May 2005
Volume 46, Issue 13
Free
ARVO Annual Meeting Abstract  |   May 2005
Functional Expression of a Directly Light–Gated Membrane Channel in Mammalian Retinal Neurons: A Potential Strategy for Restoring Light Sensitivity to the Retina After Photoreceptor Degeneration
Author Affiliations & Notes
  • Z.–H. Pan
    Anatomy and Cell Biology, Wayne State Univ Sch of Med, Detroit, MI
  • A. Bi
    Anatomy and Cell Biology, Wayne State Univ Sch of Med, Detroit, MI
  • Y.–P. Ma
    Anatomy and Cell Biology, Wayne State Univ Sch of Med, Detroit, MI
  • E. Olshevskaya
    Hafter Laboratories, Pennsylvania College of Optometry, Elkins Park, PA
  • A.M. Dizhoor
    Anatomy and Cell Biology, Wayne State Univ Sch of Med, Detroit, MI
    Hafter Laboratories, Pennsylvania College of Optometry, Elkins Park, PA
  • Footnotes
    Commercial Relationships  Z. Pan, None; A. Bi, None; Y. Ma, None; E. Olshevskaya, None; A.M. Dizhoor, None.
  • Footnotes
    Support  NIH grant EY12180, EY11522, EY16087, and EY04068
Investigative Ophthalmology & Visual Science May 2005, Vol.46, 4631. doi:
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      Z.–H. Pan, A. Bi, Y.–P. Ma, E. Olshevskaya, A.M. Dizhoor; Functional Expression of a Directly Light–Gated Membrane Channel in Mammalian Retinal Neurons: A Potential Strategy for Restoring Light Sensitivity to the Retina After Photoreceptor Degeneration . Invest. Ophthalmol. Vis. Sci. 2005;46(13):4631.

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      © ARVO (1962-2015); The Authors (2016-present)

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Abstract

Abstract: : Purpose: Congenital retinal degenerative diseases, such as retinitis pigmentosa, result in death of photoreceptor cells and a complete loss of retinal responses to light. To explore the feasibility of converting inner retinal neurons to photosensitive cells as a possible strategy for restoration of light sensitivity in the retina, we investigated the functional expression in retinal neurons a directly light–gated cation–selective membrane channel, channelrhodopsin–2, recently reported by Nagel et al. (2003). Methods: A Chop2–GFP chimera was made by tagging GFP at the C–terminal of the channelopsin–2 (Chop2). The Chop2–GFP was transfected into HEK cells under control of a CMV promoter. A viral construct was made by subcloning the Chop2–GFP into an AAV–2 viral cassette containing a CAG promoter. The viral vectors were injected into the eye of new born rats. The expression of Chop2–GFP was examined by GFP fluorescence in retinal whole–mounts or slice sections. The function of the Chop2–GFP was assessed by whole–cell patch clamp recordings. Results: Bright GFP fluorescence was detected within 18–24 hrs in HEK cells after the transfection. The fluorescence was localized predominantly to the plasma membrane. The preserve of the function of the Chop2–GFP chimera was confirmed by patch–clamp recordings. Substantial light–gated currents were also observed in the Chop2–GFP–expressing HEK cells without adding the exogenous all–trans retinal, indicating that a significant number of functional Chop2–GFP channels were formed in HEK cells using only endogenous precursor for the chromophore group. Three to four weeks after the injection, GFP fluorescence was observed in the retinal neurons of the injected eyes. Bright GFP–fluorescence was observed in many ganglion cells and horizontal cells, some amacrine cells, and, occasionally, bipolar cells for at least 10 weeks following injection. The Chop2–GFP–expressing retinal neurons exhibited robust membrane depolarization in response to light stimulation and did not require an exogenous source of all–trans retinal. Conclusions: We demonstrate the functional expression of a directly light–gated membrane channel, channelrhodopsin–2, in rat retinal neurons in vivo. Our results suggest that expression of light–gated membrane channels in second– or third–order retinal neurons is a potential strategy for restoration of light perception after degeneration of photoreceptors.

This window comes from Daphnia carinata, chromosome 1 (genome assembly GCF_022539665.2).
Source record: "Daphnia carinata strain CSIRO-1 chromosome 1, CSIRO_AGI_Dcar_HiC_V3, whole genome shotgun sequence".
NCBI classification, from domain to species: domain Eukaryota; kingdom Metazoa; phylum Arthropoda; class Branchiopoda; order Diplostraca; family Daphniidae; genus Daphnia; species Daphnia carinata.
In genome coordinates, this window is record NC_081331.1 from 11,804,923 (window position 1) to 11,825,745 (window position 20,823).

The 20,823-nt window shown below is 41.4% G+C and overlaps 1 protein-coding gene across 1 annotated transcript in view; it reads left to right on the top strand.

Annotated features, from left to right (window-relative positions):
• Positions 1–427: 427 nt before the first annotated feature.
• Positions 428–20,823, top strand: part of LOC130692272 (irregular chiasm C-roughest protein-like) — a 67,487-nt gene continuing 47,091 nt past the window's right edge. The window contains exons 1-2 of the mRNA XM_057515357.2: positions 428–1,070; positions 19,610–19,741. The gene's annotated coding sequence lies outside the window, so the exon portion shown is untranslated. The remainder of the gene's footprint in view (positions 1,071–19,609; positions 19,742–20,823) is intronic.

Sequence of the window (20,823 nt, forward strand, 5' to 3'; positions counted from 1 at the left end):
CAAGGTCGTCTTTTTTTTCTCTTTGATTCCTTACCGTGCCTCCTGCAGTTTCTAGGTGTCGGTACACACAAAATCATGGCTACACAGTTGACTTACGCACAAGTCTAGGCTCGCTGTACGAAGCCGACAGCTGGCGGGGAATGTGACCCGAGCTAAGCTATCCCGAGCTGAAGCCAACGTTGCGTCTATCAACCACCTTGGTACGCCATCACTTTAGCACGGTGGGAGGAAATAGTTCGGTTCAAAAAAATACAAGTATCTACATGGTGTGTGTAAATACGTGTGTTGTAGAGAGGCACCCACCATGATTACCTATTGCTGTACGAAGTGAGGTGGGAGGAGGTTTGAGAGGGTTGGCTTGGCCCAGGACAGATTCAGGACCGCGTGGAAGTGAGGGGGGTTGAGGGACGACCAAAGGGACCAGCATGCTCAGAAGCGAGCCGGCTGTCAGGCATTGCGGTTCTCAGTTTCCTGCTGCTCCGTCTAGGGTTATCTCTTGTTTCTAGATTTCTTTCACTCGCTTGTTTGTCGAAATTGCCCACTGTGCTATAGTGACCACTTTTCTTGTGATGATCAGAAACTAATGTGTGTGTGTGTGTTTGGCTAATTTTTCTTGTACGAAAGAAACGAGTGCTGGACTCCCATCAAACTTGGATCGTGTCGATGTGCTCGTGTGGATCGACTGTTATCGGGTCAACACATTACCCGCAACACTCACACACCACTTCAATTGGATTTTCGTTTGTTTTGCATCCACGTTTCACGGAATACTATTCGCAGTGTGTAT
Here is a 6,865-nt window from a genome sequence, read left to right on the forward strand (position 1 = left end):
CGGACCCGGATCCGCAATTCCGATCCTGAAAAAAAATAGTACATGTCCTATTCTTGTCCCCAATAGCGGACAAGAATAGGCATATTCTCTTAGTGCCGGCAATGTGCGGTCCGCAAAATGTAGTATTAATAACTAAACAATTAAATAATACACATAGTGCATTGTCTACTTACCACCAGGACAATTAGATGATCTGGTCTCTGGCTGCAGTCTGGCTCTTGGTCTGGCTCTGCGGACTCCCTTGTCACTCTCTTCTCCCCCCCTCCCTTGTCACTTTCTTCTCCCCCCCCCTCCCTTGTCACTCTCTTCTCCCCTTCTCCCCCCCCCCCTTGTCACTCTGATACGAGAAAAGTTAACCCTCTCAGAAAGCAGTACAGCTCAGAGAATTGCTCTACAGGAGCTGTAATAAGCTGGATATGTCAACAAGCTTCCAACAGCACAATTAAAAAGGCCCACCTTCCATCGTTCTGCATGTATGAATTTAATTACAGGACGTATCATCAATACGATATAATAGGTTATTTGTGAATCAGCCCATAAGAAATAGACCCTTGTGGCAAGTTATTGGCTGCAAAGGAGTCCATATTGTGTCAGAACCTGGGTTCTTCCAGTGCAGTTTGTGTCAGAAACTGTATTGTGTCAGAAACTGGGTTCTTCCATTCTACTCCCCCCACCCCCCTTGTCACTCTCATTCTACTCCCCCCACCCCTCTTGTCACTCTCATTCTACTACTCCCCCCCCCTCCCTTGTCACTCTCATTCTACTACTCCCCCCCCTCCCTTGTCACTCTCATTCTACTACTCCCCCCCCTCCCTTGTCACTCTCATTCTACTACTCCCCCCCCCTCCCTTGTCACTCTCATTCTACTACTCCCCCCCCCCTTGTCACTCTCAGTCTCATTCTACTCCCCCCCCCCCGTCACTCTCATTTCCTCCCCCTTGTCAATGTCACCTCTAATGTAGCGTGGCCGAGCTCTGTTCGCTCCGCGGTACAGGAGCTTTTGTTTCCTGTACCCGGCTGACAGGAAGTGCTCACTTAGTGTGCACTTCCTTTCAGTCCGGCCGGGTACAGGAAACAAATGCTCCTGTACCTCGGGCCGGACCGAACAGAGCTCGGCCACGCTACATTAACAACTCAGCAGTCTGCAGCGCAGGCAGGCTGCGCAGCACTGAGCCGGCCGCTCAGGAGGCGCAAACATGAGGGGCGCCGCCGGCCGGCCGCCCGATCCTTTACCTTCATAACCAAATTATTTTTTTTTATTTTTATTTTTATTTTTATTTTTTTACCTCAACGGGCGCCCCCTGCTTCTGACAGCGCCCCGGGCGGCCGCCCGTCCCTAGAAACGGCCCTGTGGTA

Keywords: ion channels • gene/expression • retinal degenerations: cell biology 
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